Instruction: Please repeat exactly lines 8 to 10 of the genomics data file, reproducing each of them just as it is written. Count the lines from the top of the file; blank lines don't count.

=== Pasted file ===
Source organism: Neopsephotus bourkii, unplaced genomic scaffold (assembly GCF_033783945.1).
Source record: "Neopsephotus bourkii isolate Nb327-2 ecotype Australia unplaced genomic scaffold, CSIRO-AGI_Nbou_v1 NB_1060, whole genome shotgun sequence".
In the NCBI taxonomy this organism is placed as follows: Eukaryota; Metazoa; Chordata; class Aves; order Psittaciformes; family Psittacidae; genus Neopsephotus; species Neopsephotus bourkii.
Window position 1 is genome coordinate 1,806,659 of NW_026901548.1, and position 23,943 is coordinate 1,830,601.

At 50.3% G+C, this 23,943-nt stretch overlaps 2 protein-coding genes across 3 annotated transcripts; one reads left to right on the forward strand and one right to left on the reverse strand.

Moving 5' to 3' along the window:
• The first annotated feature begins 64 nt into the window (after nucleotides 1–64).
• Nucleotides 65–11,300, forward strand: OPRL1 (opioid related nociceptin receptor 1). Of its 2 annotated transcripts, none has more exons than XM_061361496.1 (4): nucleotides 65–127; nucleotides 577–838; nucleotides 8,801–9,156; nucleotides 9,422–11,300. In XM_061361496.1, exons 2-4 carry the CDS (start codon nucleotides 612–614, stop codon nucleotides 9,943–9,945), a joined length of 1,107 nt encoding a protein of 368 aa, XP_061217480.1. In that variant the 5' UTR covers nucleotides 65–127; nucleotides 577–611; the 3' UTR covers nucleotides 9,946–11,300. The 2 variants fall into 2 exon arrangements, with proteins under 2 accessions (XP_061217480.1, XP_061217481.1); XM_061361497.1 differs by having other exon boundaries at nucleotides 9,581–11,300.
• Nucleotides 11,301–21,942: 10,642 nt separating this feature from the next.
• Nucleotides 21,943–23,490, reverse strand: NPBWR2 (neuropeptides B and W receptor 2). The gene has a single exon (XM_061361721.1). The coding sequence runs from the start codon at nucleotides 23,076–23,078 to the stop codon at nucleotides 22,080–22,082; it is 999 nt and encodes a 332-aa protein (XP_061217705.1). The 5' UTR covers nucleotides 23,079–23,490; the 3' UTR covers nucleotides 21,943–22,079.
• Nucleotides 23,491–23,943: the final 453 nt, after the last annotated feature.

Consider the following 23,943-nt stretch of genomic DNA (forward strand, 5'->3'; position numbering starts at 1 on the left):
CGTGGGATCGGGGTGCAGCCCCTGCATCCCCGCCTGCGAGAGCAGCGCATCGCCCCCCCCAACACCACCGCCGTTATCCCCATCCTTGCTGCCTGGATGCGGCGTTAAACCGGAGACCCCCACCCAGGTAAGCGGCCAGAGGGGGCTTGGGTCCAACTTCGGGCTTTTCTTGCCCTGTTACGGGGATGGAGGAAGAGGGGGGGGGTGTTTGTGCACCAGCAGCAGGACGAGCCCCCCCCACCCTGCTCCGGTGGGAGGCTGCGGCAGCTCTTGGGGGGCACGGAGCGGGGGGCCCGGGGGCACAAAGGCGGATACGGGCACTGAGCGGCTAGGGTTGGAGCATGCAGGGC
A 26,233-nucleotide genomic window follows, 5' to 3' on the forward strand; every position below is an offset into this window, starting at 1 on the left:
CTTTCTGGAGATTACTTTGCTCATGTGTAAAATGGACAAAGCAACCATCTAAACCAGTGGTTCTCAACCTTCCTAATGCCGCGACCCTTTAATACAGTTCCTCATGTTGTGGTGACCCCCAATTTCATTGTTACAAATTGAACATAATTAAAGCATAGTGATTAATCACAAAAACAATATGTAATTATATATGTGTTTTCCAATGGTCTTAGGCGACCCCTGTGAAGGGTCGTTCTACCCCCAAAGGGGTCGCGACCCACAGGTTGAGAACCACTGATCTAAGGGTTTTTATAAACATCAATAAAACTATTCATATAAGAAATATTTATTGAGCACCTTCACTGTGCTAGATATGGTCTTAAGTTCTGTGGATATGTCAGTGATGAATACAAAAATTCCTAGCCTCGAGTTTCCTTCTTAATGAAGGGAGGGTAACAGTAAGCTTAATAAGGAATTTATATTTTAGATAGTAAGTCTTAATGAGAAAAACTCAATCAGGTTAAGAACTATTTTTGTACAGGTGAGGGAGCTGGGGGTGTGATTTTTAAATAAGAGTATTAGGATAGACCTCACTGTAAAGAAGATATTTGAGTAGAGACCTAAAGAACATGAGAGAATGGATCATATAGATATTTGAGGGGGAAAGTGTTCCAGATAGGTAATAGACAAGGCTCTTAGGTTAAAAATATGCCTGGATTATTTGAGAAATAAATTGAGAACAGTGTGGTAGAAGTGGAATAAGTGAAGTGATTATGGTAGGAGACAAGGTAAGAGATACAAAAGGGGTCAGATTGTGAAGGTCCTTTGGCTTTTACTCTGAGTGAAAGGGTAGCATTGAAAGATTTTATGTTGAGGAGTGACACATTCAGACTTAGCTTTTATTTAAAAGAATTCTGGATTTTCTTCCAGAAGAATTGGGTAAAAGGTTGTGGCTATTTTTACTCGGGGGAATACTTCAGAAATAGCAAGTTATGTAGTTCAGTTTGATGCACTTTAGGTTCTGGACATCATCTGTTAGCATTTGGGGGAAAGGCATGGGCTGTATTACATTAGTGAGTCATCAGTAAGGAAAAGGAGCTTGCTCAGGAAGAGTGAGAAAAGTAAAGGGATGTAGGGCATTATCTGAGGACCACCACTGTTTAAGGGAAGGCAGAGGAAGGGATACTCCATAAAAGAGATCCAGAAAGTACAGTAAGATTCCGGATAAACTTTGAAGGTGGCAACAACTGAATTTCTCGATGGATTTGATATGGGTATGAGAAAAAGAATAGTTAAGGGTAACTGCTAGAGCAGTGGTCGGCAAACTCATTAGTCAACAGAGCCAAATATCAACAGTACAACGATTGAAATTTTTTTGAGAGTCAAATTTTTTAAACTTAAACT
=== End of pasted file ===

• Nucleotides 65–11,300, forward strand: OPRL1 (opioid related nociceptin receptor 1). Of its 2 annotated transcripts, none has more exons than XM_061361496.1 (4): nucleotides 65–127; nucleotides 577–838; nucleotides 8,801–9,156; nucleotides 9,422–11,300. In XM_061361496.1, exons 2-4 carry the CDS (start codon nucleotides 612–614, stop codon nucleotides 9,943–9,945), a joined length of 1,107 nt encoding a protein of 368 aa, XP_061217480.1. In that variant the 5' UTR covers nucleotides 65–127; nucleotides 577–611; the 3' UTR covers nucleotides 9,946–11,300. The 2 variants fall into 2 exon arrangements, with proteins under 2 accessions (XP_061217480.1, XP_061217481.1); XM_061361497.1 differs by having other exon boundaries at nucleotides 9,581–11,300.
• Nucleotides 11,301–21,942: 10,642 nt separating this feature from the next.
• Nucleotides 21,943–23,490, reverse strand: NPBWR2 (neuropeptides B and W receptor 2). The gene has a single exon (XM_061361721.1). The coding sequence runs from the start codon at nucleotides 23,076–23,078 to the stop codon at nucleotides 22,080–22,082; it is 999 nt and encodes a 332-aa protein (XP_061217705.1). The 5' UTR covers nucleotides 23,079–23,490; the 3' UTR covers nucleotides 21,943–22,079.